"You friends with Bill?"
The question came as a bit of a surprise to me. I was at the Toyota Center for a game waiting for long time announcer Bill Worrell for a part of an interview I was doing with him. Minding my own business, swiping through my phone, the voice came from the floor.
Barely looking up, I said, "Oh, I'm interviewing him." The man stretched out his arm to shake my hand and said, "I'm Pat." It was Hall of Fame center Patrick Ewing.
This is perhaps the best way I can describe what it was like to hang out with Worrell. He is not just respected. He is beloved.
On Tuesday, Worrell, 76, announced this would be his last season doing television play-by-play for the Rockets though he will do some in studio work for the network next season allowing him to complete 40 years of broadcasting for the Rockets and 50 years in Houston sports.
It's a remarkable accomplishment and while Worrell says he wants to leave before he goes on too long, it will be tough to imagine the Rockets without him. After radio announcers Gene Peterson and Jim Foley called it quits a number of years ago, Worrell was the lone remaining voice from the Rockets championships in the '90s.
For several seasons, he has only called home games with road trips reserved for Craig Ackerman. Former Rockets forward Matt Bullard has become entrenched as one of the better color commentators in the game for both home and road games.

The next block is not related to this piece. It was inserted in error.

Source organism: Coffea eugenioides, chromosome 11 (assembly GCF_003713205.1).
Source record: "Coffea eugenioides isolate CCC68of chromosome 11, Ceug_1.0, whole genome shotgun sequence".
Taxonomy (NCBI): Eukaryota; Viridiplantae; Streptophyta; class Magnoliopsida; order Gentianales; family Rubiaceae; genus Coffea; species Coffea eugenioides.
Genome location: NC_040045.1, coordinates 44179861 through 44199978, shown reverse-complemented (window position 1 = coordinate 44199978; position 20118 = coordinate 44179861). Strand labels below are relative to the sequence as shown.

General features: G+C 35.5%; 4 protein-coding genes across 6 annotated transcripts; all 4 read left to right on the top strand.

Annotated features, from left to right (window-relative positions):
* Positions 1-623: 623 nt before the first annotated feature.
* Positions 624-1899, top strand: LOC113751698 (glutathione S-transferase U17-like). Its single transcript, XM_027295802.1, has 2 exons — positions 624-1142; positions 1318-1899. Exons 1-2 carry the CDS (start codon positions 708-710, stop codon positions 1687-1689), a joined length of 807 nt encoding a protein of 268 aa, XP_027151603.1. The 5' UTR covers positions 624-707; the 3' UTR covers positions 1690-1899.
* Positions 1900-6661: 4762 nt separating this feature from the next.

And while Worrell has been great on camera with Bullard and some of the others who have joined him, he is best known for teaming with Calvin Murphy for many years on the sidelines. He and Murphy formed a perfectly paired duo of a quick witted professional broadcaster and an outlandish, larger-than-life commentator.
It appears certain that Ackerman will now assume full time duties with Bullard and the team is in really good hands. Coming up in radio, Ackerman is not only professional but personable and funny on air. He and Bullard are an excellent pairing that could anchor those spots for years.
For Worrell, no doubt this means more time on the golf course and more opportunities to catch games at his alma mater University of Houston where, much like at Toyota Center, he is treated like the celebrity he is.
As someone who has been fortunate enough to interview Worrell on several occasions, I can truly say he is one of the most engaging, generous and kind people I've met in broadcasting or anywhere for that matter. Whether he was chatting up hall of famers or cracking jokes with popcorn vendors inside the Toyota Center, he always had a wide smile and a flash of his bright blue eyes for everyone.
In truth, everyone is his friend because that is how he treats everyone. Including me.
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